Since starting her fundraisers, Park has distributed a vast amount of food and food aid in a short span of time. Her elementary school classmates might remember her as the kid who brought an entire case of fortune cookies for class parties. “That’s right — an ENTIRE case. Not a normal quantity of cookies like 12 or 24,” says Park. “Then my teachers would compound the embarrassment by thanking my parents for being so generous in front of the entire class: ‘Susan brought cookies from her home country of China,’ followed by ‘Sorry, that’s Japan. Her home country of Japan.’”

Thanks to her mother’s generosity, Park understands the power of putting in a little more to make a bigger return. As a restaurant owner, she has access to wholesale buying power. She is not afraid to purchase in large quantities — for example, large enough to provide 3,000 supplemental meals per week. Rather than operating based on scarcity, Park says, it is crucial to directly and immediately spend the money she has raised at subsistence-level Asian American restaurants before these businesses go under.

Park keeps the Asian American supply chain running by purchasing from wholesalers, small businesses and distributing to unhoused and low-income Asian Americans. These players in turn support one another.

Susan Park and her daughter outside of their restaurant, Revolutionario, receiving fish sauce from the initiative’s first food sponsor, Red Boat Fish Sauce.

The funds raised through Park’s Pan-Asian COVID-19 Mutual Aid will go directly towards her restaurant initiative. How it works: Park, or one of her volunteers, speaks with community organizations — like Viet-Care and Thai Community Development Center (TCDC) — to identify restaurants beloved by the community. “I always ask people from the community which restaurants we should support,” Park says.

She then spends $200 at the restaurant to buy 10 meals, which means a hefty tip is left. “The rest we leave as a gift,” says Park. “It’s a ‘thank you’ to the owners for operating these subsistence struggling Asian American restaurants that serve the working people. This is the real cost, this is the real value of the food, of what you should be paying.”

Last weekend, Park provided Little Tokyo Service Center with $1,500 worth of food for the 400 low-income seniors who reside in Little Tokyo Towers. She also handed community members cash to invest back into the local economy — to purchase meals at small-business restaurants. “I gave $200 to Mitsuru Cafe because it’s a cultural heirloom for the Japanese American community in Little Tokyo,” said Park.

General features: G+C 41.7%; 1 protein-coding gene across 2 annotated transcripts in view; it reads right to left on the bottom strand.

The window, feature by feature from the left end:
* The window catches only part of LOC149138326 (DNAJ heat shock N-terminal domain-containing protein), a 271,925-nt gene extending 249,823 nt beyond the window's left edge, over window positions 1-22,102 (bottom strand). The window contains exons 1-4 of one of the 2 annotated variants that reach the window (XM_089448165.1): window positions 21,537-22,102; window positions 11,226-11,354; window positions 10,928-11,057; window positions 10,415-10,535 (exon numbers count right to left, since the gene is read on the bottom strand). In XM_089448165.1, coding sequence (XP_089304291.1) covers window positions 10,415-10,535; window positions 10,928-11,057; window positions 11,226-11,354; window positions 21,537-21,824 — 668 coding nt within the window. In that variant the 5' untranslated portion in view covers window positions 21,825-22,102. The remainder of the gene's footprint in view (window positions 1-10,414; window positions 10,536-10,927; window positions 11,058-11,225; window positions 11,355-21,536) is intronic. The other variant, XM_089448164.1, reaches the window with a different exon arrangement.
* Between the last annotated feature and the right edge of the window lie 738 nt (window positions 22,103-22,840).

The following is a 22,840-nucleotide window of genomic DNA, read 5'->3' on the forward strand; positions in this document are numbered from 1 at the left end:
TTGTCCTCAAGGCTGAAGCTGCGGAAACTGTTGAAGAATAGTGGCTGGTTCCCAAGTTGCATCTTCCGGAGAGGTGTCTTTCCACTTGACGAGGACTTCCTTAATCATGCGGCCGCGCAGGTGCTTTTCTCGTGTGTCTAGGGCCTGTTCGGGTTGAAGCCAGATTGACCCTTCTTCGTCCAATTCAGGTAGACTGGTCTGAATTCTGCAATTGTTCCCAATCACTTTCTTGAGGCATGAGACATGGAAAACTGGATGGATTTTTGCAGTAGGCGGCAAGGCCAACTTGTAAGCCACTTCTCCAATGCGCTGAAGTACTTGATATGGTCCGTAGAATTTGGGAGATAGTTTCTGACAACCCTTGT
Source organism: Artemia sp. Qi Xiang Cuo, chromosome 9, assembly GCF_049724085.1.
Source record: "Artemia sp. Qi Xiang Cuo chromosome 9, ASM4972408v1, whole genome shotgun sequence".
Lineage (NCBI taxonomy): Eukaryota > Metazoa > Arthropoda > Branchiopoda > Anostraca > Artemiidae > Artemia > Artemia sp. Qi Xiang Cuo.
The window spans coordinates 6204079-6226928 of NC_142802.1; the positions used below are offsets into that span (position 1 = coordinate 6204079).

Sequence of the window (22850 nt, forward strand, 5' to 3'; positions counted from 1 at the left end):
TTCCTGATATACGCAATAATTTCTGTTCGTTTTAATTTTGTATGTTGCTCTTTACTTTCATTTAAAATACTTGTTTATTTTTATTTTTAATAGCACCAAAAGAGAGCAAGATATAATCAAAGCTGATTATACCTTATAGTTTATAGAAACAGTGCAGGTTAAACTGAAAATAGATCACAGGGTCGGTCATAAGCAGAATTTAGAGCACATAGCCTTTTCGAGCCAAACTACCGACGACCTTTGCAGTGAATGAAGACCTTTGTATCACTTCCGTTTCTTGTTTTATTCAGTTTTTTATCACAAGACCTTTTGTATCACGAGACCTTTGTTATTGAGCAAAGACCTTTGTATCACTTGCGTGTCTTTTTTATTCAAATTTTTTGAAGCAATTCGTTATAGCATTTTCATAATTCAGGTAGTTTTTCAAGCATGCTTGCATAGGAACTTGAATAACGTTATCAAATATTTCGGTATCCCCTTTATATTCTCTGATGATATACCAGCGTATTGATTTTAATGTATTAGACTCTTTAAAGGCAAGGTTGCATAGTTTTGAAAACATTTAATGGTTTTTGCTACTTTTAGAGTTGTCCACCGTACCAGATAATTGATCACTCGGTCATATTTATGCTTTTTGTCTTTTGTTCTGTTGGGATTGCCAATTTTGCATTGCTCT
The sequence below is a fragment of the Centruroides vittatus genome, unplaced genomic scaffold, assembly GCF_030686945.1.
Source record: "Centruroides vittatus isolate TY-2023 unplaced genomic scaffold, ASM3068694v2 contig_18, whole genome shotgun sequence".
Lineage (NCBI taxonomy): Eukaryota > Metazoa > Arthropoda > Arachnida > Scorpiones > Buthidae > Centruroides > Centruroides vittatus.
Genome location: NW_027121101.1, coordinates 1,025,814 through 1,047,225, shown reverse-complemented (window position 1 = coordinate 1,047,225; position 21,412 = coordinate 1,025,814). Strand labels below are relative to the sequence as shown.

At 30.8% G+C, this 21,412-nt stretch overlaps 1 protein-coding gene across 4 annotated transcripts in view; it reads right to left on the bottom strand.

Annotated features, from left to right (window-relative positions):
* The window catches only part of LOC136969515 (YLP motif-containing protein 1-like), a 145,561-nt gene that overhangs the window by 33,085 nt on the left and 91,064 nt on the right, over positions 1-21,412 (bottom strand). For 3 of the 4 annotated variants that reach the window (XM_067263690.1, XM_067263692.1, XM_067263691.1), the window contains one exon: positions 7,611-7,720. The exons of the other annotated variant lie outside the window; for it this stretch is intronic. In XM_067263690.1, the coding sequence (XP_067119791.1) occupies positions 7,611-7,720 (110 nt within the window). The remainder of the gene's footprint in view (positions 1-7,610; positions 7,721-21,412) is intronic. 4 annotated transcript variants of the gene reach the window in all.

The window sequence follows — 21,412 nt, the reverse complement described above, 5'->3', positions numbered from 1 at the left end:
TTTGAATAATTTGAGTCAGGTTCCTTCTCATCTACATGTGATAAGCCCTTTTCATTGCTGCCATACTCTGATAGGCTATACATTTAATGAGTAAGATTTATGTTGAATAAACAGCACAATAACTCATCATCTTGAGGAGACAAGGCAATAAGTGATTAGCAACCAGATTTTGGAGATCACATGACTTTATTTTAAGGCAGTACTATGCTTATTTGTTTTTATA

Little Tokyo’s Cafe Dulce owner James Choi was given $300 by Park. Choi says this money will be directly used towards Go Little Tokyo’s Community Feeding Community (CFC) initiative. CFC helps two groups: 100% of the funds are spent in local restaurants, and the food is distributed to people who have been negatively impacted by COVID-19.

“If the community succeeds, we’ll succeed,” said Choi. He also said that since the COVID-19 Safer-at-Home orders, small-business restaurants in Little Tokyo have been struggling not only to make sales but also to make rent and payroll, their highest costs. “If you close and reopen, the product can go to waste,” said Choi.

Choi went on to explain that when you spend your dollars in national corporations, that money leaves your community: “Keeping in mind that these next two weeks it’s critical for people to stay home, [people should] choose to order from a community restaurant, cafe, or establishment, versus ordering from some large chain.”

If you spend locally, 68% of that money stays within the community. Choi understands that for consumers this is a financial commitment, but at a relatively small cost, to support a worthy cause: helping small-business workers and restaurant owners survive, and maintaining the integrity of the community. “Sometimes you have to spend a little bit more” to keep the community alive, Choi said. “Vote with your dollars.”

Chinatown was the earliest enclave damaged by the COVID-19 crisis. For this reason, Park wanted to give the neighborhood immediate attention. “You have to give people at the very bottom resources,” she said. “The reason we’re starting with Chinatown is because Chinatown … has been hit the hardest by COVID-19 fears.”